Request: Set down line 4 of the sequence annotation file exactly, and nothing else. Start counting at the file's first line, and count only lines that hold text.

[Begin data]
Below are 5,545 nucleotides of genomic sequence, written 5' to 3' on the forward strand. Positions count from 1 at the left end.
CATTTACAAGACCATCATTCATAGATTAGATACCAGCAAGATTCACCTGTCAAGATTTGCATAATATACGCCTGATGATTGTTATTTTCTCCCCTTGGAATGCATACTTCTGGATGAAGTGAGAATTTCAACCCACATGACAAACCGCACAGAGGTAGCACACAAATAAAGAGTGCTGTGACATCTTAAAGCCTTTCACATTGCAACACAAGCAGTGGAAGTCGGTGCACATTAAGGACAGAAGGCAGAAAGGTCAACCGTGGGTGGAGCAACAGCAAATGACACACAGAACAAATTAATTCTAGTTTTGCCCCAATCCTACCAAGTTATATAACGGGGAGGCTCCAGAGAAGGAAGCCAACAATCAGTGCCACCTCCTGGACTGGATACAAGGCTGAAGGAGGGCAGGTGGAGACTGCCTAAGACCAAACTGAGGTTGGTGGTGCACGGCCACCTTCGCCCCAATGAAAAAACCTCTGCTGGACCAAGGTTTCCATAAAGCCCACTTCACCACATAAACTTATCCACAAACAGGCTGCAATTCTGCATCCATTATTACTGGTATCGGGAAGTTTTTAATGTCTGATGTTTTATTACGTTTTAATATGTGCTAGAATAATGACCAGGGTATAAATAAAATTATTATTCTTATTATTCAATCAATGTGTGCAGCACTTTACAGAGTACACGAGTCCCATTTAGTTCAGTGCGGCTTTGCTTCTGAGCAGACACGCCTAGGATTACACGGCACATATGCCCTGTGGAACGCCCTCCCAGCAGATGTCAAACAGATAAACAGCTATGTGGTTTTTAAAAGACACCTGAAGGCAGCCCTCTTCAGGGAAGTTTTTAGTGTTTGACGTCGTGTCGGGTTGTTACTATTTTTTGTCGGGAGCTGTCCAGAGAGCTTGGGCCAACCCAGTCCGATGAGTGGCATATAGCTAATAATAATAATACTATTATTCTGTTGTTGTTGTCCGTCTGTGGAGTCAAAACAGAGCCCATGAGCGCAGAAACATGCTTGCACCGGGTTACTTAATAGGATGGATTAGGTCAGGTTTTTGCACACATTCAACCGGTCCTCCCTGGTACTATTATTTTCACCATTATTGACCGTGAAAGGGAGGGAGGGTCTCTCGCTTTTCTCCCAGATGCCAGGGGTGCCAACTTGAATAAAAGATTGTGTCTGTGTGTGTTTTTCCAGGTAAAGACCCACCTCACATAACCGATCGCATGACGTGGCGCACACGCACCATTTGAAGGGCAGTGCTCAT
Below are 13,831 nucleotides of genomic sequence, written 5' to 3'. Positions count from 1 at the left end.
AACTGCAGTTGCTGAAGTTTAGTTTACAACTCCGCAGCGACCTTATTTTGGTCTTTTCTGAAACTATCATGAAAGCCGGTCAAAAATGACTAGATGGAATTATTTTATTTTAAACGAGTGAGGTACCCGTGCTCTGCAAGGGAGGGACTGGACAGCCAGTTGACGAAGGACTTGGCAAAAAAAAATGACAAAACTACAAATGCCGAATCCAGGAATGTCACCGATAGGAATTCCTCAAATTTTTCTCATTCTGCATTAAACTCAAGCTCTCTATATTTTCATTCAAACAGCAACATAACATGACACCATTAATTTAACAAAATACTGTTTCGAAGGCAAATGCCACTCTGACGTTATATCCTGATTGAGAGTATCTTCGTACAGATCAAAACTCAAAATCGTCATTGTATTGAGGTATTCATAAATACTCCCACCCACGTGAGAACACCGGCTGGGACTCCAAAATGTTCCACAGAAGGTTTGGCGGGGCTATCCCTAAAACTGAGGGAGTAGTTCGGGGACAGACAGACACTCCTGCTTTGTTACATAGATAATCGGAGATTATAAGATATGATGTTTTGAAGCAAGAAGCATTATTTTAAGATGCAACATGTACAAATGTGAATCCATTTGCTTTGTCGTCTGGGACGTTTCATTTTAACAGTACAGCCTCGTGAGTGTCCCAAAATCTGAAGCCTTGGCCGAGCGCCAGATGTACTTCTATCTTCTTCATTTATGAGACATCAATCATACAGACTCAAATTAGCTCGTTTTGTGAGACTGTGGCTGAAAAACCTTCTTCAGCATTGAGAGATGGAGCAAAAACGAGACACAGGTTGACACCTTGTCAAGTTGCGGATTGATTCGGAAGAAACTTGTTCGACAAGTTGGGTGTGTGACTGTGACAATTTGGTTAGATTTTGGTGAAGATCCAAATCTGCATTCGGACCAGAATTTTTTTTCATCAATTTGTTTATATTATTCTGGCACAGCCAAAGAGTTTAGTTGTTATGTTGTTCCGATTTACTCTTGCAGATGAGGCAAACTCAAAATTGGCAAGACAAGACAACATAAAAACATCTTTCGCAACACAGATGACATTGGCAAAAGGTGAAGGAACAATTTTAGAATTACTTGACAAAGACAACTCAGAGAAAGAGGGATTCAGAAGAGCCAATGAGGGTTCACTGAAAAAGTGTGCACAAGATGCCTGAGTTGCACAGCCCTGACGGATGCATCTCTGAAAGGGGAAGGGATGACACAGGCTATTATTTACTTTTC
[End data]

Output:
AACTGCAGTTGCTGAAGTTTAGTTTACAACTCCGCAGCGACCTTATTTTGGTCTTTTCTGAAACTATCATGAAAGCCGGTCAAAAATGACTAGATGGAATTATTTTATTTTAAACGAGTGAGGTACCCGTGCTCTGCAAGGGAGGGACTGGACAGCCAGTTGACGAAGGACTTGGCAAAAAAAAATGACAAAACTACAAATGCCGAATCCAGGAATGTCACCGATAGGAATTCCTCAAATTTTTCTCATTCTGCATTAAACTCAAGCTCTCTATATTTTCATTCAAACAGCAACATAACATGACACCATTAATTTAACAAAATACTGTTTCGAAGGCAAATGCCACTCTGACGTTATATCCTGATTGAGAGTATCTTCGTACAGATCAAAACTCAAAATCGTCATTGTATTGAGGTATTCATAAATACTCCCACCCACGTGAGAACACCGGCTGGGACTCCAAAATGTTCCACAGAAGGTTTGGCGGGGCTATCCCTAAAACTGAGGGAGTAGTTCGGGGACAGACAGACACTCCTGCTTTGTTACATAGATAATCGGAGATTATAAGATATGATGTTTTGAAGCAAGAAGCATTATTTTAAGATGCAACATGTACAAATGTGAATCCATTTGCTTTGTCGTCTGGGACGTTTCATTTTAACAGTACAGCCTCGTGAGTGTCCCAAAATCTGAAGCCTTGGCCGAGCGCCAGATGTACTTCTATCTTCTTCATTTATGAGACATCAATCATACAGACTCAAATTAGCTCGTTTTGTGAGACTGTGGCTGAAAAACCTTCTTCAGCATTGAGAGATGGAGCAAAAACGAGACACAGGTTGACACCTTGTCAAGTTGCGGATTGATTCGGAAGAAACTTGTTCGACAAGTTGGGTGTGTGACTGTGACAATTTGGTTAGATTTTGGTGAAGATCCAAATCTGCATTCGGACCAGAATTTTTTTTCATCAATTTGTTTATATTATTCTGGCACAGCCAAAGAGTTTAGTTGTTATGTTGTTCCGATTTACTCTTGCAGATGAGGCAAACTCAAAATTGGCAAGACAAGACAACATAAAAACATCTTTCGCAACACAGATGACATTGGCAAAAGGTGAAGGAACAATTTTAGAATTACTTGACAAAGACAACTCAGAGAAAGAGGGATTCAGAAGAGCCAATGAGGGTTCACTGAAAAAGTGTGCACAAGATGCCTGAGTTGCACAGCCCTGACGGATGCATCTCTGAAAGGGGAAGGGATGACACAGGCTATTATTTACTTTTC